Dear Annie: In 1966, “Linda” and I met at church one night. I was “head over heels” in love with her immediately, and I believed then that she was, too.
We were in our early 20s. I was in officer candidate school at the time. I gave her an engagement ring after we dated for a few months. I thought all was well.
ope体育But a month or so later, she returned it. I think her mother nixed the wedding plans. I always suspected I wasn’t a strong enough Baptist for her family.
Even though the engagement was off, we continued to see each other. I had a permanent change of station to Vietnam. While I was there, she sent me a “Dear John” letter, saying that she’d always love me as a person but she’d met someone else and they were engaged. I was devastated.
When I returned from Vietnam, I ended up meeting my wife. We started a family. Fifteen years later, after my father died, I got a condolence phone call from Linda, and we’ve kept up a correspondence ever since then, with phone calls and emails.
To this day, I answer her emails, even though I sometimes wait a month or two to write back.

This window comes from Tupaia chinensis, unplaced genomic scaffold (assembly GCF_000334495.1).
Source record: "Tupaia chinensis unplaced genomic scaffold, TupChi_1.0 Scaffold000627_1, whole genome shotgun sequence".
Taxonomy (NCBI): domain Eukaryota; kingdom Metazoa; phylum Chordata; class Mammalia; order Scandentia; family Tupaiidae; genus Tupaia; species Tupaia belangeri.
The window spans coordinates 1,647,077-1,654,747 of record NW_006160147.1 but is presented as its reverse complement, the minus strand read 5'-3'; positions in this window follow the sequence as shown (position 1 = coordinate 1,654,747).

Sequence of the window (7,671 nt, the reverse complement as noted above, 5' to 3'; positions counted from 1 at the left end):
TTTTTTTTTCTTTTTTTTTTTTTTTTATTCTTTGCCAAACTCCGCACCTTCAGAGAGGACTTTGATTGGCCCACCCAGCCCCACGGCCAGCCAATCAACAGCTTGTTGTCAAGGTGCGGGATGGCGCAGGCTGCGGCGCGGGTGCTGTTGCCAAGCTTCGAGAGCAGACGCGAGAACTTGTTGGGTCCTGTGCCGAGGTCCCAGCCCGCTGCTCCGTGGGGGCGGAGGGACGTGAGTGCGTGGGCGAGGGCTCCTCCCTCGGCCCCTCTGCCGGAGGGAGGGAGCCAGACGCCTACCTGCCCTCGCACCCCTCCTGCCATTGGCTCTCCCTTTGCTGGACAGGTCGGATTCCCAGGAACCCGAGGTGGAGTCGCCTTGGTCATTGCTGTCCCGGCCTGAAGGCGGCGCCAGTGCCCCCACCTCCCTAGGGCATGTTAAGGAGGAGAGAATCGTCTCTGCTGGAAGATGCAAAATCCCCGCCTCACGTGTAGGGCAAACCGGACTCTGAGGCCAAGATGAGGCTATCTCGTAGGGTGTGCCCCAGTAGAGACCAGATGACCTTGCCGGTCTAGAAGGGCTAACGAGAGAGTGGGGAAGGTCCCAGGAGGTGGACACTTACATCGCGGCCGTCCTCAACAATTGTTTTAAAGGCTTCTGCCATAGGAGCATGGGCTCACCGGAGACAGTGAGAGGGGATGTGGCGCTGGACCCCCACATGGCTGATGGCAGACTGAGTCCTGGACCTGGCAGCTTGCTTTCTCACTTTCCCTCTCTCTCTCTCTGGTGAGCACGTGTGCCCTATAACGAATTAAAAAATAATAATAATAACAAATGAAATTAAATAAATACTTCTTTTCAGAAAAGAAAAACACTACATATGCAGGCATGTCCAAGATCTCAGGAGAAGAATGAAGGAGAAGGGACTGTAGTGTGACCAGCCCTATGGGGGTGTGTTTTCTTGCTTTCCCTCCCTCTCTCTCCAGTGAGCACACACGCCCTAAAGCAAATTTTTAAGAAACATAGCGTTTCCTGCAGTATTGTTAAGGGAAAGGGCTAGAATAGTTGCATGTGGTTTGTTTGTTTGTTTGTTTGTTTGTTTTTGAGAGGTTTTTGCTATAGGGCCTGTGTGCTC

My dilemma is that I believe it wrong to be exchanging mail with an old flame. My wife is aware that we keep in touch and that we used to be an item, but she dismisses it as no threat. She thinks it’s common enough to catch up now and then with old romantic partners, especially when a few decades have gone by. Still, I erase Linda’s emails every time, as though I’ve something to hide.
One part of me says: “Wake up! She threw you under the bus. Get over it like millions of others.” The other part hangs on to the illusion of love, of being in love — which is a sweet memory, don’t you think?
Hardly a day goes by that certain things don’t remind me of this past. And she has said the same. Sometimes, it is anger and resentment of being rejected and feeling that I wasn’t good enough, and other times it is of that broken-hearted feeling of how much I loved her.
I get along just fine with my current wife, but the memories of the past passion from 50 years ago are always lingering under the surface. I wish Linda would end it and set me free. Or I wish I could end it. Annie, what would you do?
— Burning Desire
Dear Burning: I think you already know what I’m going to say. But if a kick in the pants is what you’re looking for, I’m happy to provide it. So here goes.
ope体育Cut it out. No more emails, no more phone calls. Exes can be friends when both parties have moved on. That is clearly not the case here.
ope体育To continue this emotional affair is to risk your 40-year marriage — and for what? The “illusion of love,” as you put it. That is all that Linda ever offered. Redirect your attention to bringing some passion back into your marriage. That is the real deal.
Annie Lane, a graduate of New York Law School and New York University, writes this column for Creators Syndicate. Email questions to firstname.lastname@example.org.